A Spanish court on Tuesday allowed an Ivory Coast man to walk free, with only a small fine to pay, after his son was found crammed into a suitcase at a border crossing.
Prosecutors had initially sought a three-year prison term for Ali Ouattara, 45, for facilitating his son’s illegal entry into Europe and threatening the child’s life.
“The child’s life was endangered, he was inhumanly curled up in a tiny suitcase, without ventilation,” Judge Fernando Teson said as the trial got underway.
The heart-rending photo of the boy went around the world in 2015, during the peak of Europe’s worst migrant crisis since World War II.
The trial took place in Ceuta, a Spanish territory in Morocco which migrants from Africa regularly try to reach by scaling high border fences or smuggled through in cars.
As the trial drew to a close, prosecutors asked that the court order Ouattara to pay a fine, because they found no evidence to prove the father knew his son would be trafficked in a suitcase.
The boy was discovered after Spanish police X-rayed a suitcase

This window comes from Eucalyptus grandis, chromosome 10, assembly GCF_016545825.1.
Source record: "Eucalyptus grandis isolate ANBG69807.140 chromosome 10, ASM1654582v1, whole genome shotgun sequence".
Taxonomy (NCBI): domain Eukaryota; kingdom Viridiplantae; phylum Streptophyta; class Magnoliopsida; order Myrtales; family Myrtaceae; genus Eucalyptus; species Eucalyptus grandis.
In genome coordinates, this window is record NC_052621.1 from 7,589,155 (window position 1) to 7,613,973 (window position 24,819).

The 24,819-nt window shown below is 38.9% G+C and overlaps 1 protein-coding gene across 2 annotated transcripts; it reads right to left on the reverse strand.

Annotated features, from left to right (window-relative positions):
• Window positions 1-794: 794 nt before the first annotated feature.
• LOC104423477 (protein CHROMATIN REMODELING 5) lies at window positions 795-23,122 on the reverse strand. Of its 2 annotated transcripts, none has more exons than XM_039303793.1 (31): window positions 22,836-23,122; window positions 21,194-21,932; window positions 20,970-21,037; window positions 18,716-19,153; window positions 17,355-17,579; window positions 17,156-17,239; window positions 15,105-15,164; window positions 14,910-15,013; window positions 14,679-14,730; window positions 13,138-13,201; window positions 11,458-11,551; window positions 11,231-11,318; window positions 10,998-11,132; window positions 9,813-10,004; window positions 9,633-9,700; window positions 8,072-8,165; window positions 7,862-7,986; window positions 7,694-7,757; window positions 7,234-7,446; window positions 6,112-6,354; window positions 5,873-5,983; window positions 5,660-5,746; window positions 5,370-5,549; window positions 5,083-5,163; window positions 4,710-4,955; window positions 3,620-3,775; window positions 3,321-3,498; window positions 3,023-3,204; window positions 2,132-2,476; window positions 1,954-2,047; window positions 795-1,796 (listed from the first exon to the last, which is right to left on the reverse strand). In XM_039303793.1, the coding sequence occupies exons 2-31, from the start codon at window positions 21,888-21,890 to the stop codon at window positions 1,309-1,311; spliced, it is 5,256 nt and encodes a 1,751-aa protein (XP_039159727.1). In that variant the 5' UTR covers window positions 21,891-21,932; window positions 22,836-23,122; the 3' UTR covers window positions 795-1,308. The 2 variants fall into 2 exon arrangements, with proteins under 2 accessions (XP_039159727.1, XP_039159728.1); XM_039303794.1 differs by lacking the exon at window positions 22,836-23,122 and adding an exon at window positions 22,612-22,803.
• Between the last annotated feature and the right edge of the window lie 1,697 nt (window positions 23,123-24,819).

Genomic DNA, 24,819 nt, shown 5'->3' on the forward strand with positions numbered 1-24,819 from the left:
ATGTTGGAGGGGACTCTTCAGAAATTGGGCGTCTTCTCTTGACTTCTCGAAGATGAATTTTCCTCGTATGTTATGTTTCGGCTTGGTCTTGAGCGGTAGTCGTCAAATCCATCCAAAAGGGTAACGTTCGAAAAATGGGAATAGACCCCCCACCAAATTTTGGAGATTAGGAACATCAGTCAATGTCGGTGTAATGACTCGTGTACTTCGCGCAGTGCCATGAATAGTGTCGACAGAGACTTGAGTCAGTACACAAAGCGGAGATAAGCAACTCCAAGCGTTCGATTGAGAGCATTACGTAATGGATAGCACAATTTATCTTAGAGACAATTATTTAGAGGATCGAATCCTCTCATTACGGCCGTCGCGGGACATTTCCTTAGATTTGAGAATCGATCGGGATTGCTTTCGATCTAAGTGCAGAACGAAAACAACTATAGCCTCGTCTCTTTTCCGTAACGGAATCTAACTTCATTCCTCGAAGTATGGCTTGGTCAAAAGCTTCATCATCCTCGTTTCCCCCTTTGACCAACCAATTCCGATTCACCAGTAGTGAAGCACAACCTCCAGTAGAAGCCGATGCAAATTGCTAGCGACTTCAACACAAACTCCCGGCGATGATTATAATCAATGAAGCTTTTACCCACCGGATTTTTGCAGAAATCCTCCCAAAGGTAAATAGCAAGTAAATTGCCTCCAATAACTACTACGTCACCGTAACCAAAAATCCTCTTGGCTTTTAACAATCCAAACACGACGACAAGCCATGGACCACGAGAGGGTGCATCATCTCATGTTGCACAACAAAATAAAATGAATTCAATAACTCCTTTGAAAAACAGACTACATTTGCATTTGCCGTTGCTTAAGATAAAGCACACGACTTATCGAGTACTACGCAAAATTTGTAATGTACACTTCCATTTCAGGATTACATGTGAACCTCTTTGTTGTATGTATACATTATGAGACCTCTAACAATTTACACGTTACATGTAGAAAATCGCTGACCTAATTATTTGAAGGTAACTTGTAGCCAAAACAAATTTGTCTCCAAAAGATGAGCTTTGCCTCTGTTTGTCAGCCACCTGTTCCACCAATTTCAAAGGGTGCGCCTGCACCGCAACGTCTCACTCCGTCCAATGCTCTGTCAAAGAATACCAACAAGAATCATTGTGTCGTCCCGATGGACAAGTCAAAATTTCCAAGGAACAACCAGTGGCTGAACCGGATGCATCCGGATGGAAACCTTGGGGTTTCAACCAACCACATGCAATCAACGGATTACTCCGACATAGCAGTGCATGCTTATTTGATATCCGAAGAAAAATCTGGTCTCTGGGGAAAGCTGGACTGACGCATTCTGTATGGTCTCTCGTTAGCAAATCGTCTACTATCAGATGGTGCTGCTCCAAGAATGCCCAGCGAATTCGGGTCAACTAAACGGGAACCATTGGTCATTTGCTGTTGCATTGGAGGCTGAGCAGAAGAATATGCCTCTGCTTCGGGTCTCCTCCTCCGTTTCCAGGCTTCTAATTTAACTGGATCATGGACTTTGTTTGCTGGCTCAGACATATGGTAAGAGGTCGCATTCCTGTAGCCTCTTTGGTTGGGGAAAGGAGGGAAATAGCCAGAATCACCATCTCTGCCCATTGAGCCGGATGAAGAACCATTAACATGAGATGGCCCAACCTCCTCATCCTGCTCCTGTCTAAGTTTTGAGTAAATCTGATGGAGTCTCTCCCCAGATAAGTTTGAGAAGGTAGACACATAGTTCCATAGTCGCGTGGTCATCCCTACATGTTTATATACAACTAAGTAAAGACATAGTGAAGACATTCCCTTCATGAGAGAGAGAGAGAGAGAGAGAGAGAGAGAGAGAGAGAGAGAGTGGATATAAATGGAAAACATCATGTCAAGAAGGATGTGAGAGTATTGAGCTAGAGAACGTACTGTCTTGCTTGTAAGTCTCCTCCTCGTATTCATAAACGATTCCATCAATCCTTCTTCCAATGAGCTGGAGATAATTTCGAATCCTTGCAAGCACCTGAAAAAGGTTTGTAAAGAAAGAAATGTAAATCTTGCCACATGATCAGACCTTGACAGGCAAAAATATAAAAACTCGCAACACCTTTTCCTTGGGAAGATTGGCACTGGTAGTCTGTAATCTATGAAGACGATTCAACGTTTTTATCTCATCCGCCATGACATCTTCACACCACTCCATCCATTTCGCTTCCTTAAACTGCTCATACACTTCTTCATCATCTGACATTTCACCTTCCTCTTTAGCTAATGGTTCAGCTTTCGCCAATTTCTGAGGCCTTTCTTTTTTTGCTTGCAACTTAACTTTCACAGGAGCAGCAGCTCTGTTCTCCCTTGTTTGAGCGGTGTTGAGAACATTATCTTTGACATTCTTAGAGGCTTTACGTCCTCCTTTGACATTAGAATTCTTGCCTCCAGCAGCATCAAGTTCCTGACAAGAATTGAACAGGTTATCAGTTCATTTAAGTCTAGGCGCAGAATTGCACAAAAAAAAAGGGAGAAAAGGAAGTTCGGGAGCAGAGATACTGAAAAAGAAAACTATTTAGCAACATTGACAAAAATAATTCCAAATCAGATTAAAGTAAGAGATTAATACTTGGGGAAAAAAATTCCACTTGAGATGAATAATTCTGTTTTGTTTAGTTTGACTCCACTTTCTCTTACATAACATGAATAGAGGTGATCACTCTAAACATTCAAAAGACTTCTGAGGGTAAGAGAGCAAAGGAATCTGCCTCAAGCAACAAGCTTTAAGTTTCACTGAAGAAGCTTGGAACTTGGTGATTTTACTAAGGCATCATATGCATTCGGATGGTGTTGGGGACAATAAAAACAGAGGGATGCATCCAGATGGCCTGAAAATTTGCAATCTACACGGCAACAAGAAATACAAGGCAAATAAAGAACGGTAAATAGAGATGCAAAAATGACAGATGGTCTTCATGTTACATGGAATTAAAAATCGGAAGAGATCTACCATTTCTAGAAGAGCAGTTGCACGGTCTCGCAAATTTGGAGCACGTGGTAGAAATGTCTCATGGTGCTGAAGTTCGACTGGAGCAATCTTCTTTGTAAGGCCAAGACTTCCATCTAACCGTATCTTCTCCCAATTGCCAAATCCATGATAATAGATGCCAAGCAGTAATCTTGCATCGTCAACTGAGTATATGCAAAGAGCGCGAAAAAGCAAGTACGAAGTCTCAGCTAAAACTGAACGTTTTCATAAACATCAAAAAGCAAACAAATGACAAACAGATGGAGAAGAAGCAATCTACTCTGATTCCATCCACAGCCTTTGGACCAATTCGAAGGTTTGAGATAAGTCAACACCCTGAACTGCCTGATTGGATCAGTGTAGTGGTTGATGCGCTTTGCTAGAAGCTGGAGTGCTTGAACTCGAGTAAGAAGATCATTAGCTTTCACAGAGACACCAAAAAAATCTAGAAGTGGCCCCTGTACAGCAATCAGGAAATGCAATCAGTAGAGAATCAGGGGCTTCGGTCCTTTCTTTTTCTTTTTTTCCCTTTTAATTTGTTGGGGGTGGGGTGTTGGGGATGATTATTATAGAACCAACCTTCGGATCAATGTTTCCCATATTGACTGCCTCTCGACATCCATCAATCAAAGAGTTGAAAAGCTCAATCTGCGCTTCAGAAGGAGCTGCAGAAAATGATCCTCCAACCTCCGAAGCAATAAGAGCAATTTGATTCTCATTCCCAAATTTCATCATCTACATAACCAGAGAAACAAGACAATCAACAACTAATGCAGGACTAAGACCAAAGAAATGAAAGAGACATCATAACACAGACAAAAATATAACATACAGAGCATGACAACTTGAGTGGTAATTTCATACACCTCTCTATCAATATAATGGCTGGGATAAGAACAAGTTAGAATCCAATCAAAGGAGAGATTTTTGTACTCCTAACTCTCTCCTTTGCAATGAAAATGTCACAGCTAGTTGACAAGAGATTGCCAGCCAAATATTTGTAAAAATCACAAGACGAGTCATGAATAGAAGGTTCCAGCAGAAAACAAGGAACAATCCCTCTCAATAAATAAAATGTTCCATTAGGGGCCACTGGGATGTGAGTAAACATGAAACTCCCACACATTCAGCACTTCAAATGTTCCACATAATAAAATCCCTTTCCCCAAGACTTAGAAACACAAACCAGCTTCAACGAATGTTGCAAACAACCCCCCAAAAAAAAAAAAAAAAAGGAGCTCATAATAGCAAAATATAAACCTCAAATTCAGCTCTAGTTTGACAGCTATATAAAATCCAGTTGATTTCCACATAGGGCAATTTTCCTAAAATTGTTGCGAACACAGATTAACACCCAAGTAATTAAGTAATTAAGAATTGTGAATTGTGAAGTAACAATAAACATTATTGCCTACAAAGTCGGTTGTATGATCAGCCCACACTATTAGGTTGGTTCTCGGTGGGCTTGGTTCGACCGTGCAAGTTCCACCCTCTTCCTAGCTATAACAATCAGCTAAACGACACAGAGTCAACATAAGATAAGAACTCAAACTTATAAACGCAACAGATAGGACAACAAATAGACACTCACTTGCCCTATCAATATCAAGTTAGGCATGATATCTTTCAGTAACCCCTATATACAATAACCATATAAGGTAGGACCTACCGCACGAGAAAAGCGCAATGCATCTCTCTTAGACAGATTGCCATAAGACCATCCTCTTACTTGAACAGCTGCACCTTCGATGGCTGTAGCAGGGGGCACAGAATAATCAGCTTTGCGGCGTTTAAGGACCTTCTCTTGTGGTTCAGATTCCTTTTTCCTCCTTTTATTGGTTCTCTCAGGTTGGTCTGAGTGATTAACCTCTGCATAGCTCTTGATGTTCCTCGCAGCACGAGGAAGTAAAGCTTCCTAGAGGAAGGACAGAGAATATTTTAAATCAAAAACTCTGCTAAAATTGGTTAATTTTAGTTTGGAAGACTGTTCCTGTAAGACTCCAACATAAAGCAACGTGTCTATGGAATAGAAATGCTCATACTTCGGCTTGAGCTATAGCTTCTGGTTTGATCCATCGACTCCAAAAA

Ouattara, who has already spent a month behind bars, was ordered to pay a 92 euro ($114) fine by the three presiding judges.
“It’s all over and we can begin to resume our lives, together, my wife, my daughter, my son, and I in Bilbao,” in northern Spain, Ouattara said as he emerged from the court.
His lawyer, Juan Isidro Fernandez, explained to the court how the boy had been left with just his 18-year-old brother in Ivory Coast after their grandmother died
The now 10-year-old boy, whose name is Adou, currently lives in a Paris suburb with his mother but traveled to Ceuta to testify.
Adou told the judges he had had difficulty breathing while in the suitcase, which he was forced into by a “Moroccan girl”.
It was ultimately his testimony that saved his father from jail.
Adou said Ouattara had told him he would be taken “by car”, and that there had never been any mention of a suitcase.
Ouattara told the judge Tuesday that he had been living in Spain legally for eight years, and that he had a stable job.
While his wife and daughter were able to join him, the Spanish authorities had rejected four requests for Adou to come because they deemed the father’s 1,300 euro ($1,600) monthly salary insufficient to cover the family’s needs.
A desperate Ouattara was misled by traffickers in Ivory Coast who charged him 5,000 euros ($6,200) and did not tell him his son would be hidden in a suitcase.
A former philosophy and French teacher in Abidjan, Ouattara arrived illegally in Spain in 2006, making the perilous journey across the Mediterranean aboard a boat.
“For us, it was crucial for the child to come, we couldn’t live without him, we couldn’t stop thinking about him,” Ouattara said.